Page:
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LDK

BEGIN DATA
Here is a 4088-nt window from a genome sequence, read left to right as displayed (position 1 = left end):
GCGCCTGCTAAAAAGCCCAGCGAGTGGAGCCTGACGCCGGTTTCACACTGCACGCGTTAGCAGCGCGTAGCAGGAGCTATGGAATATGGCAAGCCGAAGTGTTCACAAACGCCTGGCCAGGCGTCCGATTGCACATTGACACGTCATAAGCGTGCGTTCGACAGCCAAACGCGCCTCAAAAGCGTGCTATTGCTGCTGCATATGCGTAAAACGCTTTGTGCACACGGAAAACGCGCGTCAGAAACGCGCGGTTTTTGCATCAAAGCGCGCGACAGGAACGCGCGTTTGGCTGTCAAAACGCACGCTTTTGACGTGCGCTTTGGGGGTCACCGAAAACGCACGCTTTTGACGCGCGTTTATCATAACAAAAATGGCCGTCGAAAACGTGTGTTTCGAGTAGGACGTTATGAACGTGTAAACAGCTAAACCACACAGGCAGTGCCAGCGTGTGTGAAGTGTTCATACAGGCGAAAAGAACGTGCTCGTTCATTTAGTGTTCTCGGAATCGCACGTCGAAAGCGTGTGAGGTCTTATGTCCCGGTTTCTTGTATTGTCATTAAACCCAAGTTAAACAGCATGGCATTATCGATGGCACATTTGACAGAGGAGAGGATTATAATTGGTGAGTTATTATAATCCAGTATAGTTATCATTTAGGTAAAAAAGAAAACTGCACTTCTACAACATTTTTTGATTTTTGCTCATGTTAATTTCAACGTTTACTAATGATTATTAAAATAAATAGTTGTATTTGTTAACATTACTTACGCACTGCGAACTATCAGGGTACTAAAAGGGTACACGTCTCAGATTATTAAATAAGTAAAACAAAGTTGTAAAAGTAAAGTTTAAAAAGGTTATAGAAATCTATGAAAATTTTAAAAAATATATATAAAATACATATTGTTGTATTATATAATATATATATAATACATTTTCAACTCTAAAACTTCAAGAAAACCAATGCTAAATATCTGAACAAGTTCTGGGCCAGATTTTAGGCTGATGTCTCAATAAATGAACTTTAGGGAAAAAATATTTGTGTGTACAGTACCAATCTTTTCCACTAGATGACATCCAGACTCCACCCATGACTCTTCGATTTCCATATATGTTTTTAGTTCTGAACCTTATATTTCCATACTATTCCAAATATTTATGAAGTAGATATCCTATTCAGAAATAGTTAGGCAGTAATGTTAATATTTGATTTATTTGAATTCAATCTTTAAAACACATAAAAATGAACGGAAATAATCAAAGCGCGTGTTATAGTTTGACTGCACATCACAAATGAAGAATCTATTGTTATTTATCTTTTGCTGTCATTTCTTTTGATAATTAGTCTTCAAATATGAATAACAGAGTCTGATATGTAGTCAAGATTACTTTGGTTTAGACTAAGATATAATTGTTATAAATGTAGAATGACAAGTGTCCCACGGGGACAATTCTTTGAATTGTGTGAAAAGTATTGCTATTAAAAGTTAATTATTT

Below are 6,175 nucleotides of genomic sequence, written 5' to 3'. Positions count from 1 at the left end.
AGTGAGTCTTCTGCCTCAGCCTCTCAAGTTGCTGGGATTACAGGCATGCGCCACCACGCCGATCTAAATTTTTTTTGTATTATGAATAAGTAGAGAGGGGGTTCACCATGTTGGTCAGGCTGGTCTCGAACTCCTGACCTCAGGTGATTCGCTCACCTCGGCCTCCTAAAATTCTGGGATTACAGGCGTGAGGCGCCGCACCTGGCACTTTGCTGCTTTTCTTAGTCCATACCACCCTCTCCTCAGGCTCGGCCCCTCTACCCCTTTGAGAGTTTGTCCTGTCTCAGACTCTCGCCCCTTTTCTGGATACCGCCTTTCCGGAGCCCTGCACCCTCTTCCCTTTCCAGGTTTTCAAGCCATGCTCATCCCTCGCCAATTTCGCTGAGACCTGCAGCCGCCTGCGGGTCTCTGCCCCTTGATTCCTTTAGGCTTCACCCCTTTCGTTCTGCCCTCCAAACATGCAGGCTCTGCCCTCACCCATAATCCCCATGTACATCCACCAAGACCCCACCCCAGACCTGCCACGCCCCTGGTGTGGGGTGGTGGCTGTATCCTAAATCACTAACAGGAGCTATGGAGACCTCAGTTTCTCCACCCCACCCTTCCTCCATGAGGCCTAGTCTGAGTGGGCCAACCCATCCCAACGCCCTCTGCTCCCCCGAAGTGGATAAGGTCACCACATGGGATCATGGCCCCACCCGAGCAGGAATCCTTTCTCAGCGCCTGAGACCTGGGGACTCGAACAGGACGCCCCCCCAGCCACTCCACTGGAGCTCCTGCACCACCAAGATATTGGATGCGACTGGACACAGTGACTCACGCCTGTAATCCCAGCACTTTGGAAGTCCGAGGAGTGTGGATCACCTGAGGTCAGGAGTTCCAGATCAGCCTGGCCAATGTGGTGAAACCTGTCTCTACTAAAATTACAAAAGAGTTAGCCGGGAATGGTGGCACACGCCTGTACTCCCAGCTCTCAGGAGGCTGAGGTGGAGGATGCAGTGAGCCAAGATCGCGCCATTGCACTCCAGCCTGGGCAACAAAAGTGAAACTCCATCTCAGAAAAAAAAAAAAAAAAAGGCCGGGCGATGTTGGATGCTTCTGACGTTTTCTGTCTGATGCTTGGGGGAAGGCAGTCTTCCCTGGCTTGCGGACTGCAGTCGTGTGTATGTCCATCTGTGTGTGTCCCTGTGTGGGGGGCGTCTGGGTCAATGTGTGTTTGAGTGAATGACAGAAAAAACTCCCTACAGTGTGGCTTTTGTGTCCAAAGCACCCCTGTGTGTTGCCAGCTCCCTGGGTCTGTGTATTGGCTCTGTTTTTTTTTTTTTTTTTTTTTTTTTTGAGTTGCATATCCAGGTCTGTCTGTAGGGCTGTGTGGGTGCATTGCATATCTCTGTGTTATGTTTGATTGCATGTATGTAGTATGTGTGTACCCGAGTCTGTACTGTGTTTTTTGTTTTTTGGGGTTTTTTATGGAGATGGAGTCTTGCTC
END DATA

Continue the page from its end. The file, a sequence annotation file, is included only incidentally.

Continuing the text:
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  1. PC Reports are a series of quick first impressions regarding the technical aspects of a PC game. This report was written by PCGamingWiki contributor LDK. For an up to date account of Fallout 4 fixes and improvements, please visit its respective PCGamingWiki article. The Fallout 4 is the next title in a series of a very popular post-apocalyptic RPG's developed by Bethesda Game Studios. The game key was generously provided by Gamesplanet. We are going to look at the technical quality of the PC version of the game. System Requirements Minimum CPU: Intel Core i5-2300 2.8 GHz or AMD Phenom II X4 945 3.0 GHz RAM: 8 GB HDD: 30 GB GPU: Nvidia GeForce GTX 550 Ti or AMD Radeon HD 7870 2GB of VRAM OS: Windows 7, 64bit Recommended CPU: Intel Core i7-4790 3.6 GHz or AMD FX-9590 4.7 GHz RAM: 8 GB GPU: Nvidia GeForce GTX 780 or AMD Radeon R9 290X, 3GB (Nvidia), 4GB (AMD) of VRAM The system requirements for Fallout 4 are a little bit on the demanding side. A quad core CPU is a must and the GPUs are from the older mainstream range. Recommended specs are even more demanding with high-end CPUs and GPUs. All the tests were done on a system with a Core i7-2700k clocked to 4.6GHz, 32 GB RAM and AMD R9 390 with 8GB of VRAM, Catalyst 15.11 Beta graphics drivers and version 1.1.30.0.0 of the game. Testing was done at 1920x1200, and because there is no built-in benchmarking tool, a test run consisted of one minute of playing the game in one of the larger cities and included a short fight with a pack of ghouls. This resulted in very consistent frame rate measurements so only two measurements were averaged for each effect. Graphics settings Most of the graphics settings have to be set in the launcher. This is rather inconvenient because there are very few graphical options directly in the game. Other that that the launcher offers a fairly standard arsenal of graphical settings and a few presets. The game has also auto detection system that sets options during the first launch of the game. A nice addition are the Windowed and Windowed borderless toggles. Field of View and wide screen setups Field of view is locked in low 80's by default and there is no direct option to change it from the game. Players have to edit configuration files to set a comfortable field of view. Same applies for ultra-wide and surround resolutions as these are not directly supported. Again, configuration files needs to be edited and even that can hide some of the GUI elements, thus rendering the game unplayable. For easy configuration file editing and tweaking a special configuration utility can be used. Overall performance and image quality Fallout 4 offers four image quality presets - Low, Medium, High and Ultra. There is only a 3% difference in performance between Low and Medium. High preset has a more significant performance drop of 33% and Ultra costs almost 40% of Low's framerate. The framerate is limited to 60 FPS by default, unlocking it via editing .ini files will unfortunately cause problems, as the game logic and physics are tied to the framerate. I've experienced severe framerate drops in major cities where the game's framerate seemingly randomly falls from 100 FPS to sub 30 FPS. The game also loads very slowly on mechanical hard-drives. The loading times were around 30-40 seconds, after moving the game on SSD loading times dropped significantly to only few seconds. During my testing I've found only one effect (Shadow Distance) to have significant performance impact on the game. Even the dreaded over-tessellated god-rays effect led only to a 4% drop in FPS. The rest of the effects have negligible or non-existent performance cost so I'm not going to include all the graphs here. Feel free to browse through the measurements though. Visual quality on the Low preset is nothing special, shadows are visibly low resolution and cut not far from camera, vegetation is shown only very close to the player and textures are not very sharp. Medium preset improves shadow resolution and cutoff distance of vegetation. High preset further improves vegetation cutoff distance and increases cutoff for shadows and the scene seems to be less flat. Ultra preset further increases render distance. Overall the game doesn't look particularly impressive visually and the renamed Gamebryo engine very clearly shows its age. Full resolution screenshots: Low, Medium, High, Ultra. Texture Quality Texture quality controls the texture resolution and can be set in three steps - Medium, High and Ultra. Visual difference between High and Ultra is very small and performance impact wasn't clearly measurable. The textures are not very sharp to begin with so there is definitely room for improvement. Full resolution screenshots: Medium, High, Ultra. Shadow Distance Shadow Distance setting controls cutoff distance of the shadows and is the most demanding effect in the game. High setting causes almost 30% framerate drop, Ultra costs another 2% on top of that. Full resolution screenshots: Medium, High, Ultra. Anti-aliasing The game offers only two anti-aliasing methods and these are only post process filters FXAA and TXAA. Both have major visual impact and horribly blurs the whole scene, vegetation lose its definition, broken lines are kept broken, textures are slightly blurred as well. At least these effects has only 3% performance impact. Full resolution screenshots: No AA, FXAA, TXAA. Controls The game doesn't offer very large controls options. Mouse sensitivity can be set and the keys can be remapped but there are major problems with controls in Fallout 4. First of all there are multiple actions on one key that doesn't make sense and will cause trouble. Melee attack shares button with a Throw grenade function for example. There is also a system of favorites weapons and items, but slots are locked to the number keys and cannot be remapped. Scroll wheel also cannot be remapped (to navigating favorites for example) and controls camera distance which I find fairly useless. There is a mouse acceleration turned on by default and can be turned off only by editing an .ini files. Pip-Boy and GUI navigation is nothing short of a disaster. I was expecting it to be bad as horrible controls are Bethesda's trademark but this is a whole new level of awful. Nothing is consistent after more that 20 hours of playing I still have to think really hard about what key is doing what in the menus. For example, exiting or going back a menu is sometimes Tab, sometimes it's E and sometimes it is Esc. Worst is the settlement building option which suddenly has you using the arrow keys and the game doesn't even hint that Shift WSAD can be also used. Alternative GUI mod cannot arrive soon enough. On top of that tutorial is almost non-existent and fairly important game mechanics are never explained like VATS or how to assign settlers to jobs. Audio Fallout 4 offers fairly standard audio options with many volume sliders. The game supports surround sound setups up to 7.1 and audio sound fairly good with one exception though. Voices have very low volume outside of cutscenes and very often are inaudible when speaking character is more than few meters away. Conclusion Fallout 4 suffers from heavy consolitidis. The underlying game is fun and the world is rich but visually the game looks unimpressive and old, almost like modded Fallout 3. Performance is not terrible overall but there are framerate drops suggesting optimization issues, almost none of the graphics settings has any meaningful performance impact on the game. Keyboard and mouse controls are awful and should be redesigned from the ground up. Many of core PC features like FoV, widescreen support or unlocked framerate are absent and has to be edited in via configuration files. Another six month of polishing would greatly benefited the game, but obviously Bethesda is counting on modders to fix the game for free and that is not a good sign. PC Reports are a series of quick first impressions regarding the technical aspects of a PC game. This report was written by PCGamingWiki contributor LDK. For an up to date account of Fallout 4 fixes and improvements, please visit its respective PCGamingWiki article. Thank you for reading. If you enjoyed our article and want to us create more articles, more often, please consider donating to PCGamingWiki's Patreon campaign: Click here to view the article